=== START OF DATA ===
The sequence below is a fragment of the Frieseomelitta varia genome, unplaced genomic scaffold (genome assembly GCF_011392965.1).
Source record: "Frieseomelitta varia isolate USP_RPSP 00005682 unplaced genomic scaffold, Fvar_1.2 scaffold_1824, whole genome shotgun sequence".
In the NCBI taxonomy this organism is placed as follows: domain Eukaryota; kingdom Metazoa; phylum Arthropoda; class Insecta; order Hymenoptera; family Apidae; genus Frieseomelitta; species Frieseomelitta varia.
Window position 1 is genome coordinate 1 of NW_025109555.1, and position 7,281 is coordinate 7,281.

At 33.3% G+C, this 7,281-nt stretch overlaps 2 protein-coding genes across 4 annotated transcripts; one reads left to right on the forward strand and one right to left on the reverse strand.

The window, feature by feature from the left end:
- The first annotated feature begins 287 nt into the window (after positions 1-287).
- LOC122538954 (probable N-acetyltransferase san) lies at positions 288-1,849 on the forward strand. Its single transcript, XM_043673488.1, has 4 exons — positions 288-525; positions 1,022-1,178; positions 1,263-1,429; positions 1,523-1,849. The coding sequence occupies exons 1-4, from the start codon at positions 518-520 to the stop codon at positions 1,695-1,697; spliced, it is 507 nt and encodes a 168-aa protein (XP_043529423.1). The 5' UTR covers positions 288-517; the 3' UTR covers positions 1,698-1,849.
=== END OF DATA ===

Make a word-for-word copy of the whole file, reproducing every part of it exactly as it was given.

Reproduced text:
The sequence below is a fragment of the Frieseomelitta varia genome, unplaced genomic scaffold (genome assembly GCF_011392965.1).
Source record: "Frieseomelitta varia isolate USP_RPSP 00005682 unplaced genomic scaffold, Fvar_1.2 scaffold_1824, whole genome shotgun sequence".
In the NCBI taxonomy this organism is placed as follows: domain Eukaryota; kingdom Metazoa; phylum Arthropoda; class Insecta; order Hymenoptera; family Apidae; genus Frieseomelitta; species Frieseomelitta varia.
Window position 1 is genome coordinate 1 of NW_025109555.1, and position 7,281 is coordinate 7,281.

At 33.3% G+C, this 7,281-nt stretch overlaps 2 protein-coding genes across 4 annotated transcripts; one reads left to right on the forward strand and one right to left on the reverse strand.

The window, feature by feature from the left end:
- The first annotated feature begins 287 nt into the window (after positions 1-287).
- LOC122538954 (probable N-acetyltransferase san) lies at positions 288-1,849 on the forward strand. Its single transcript, XM_043673488.1, has 4 exons — positions 288-525; positions 1,022-1,178; positions 1,263-1,429; positions 1,523-1,849. The coding sequence occupies exons 1-4, from the start codon at positions 518-520 to the stop codon at positions 1,695-1,697; spliced, it is 507 nt and encodes a 168-aa protein (XP_043529423.1). The 5' UTR covers positions 288-517; the 3' UTR covers positions 1,698-1,849.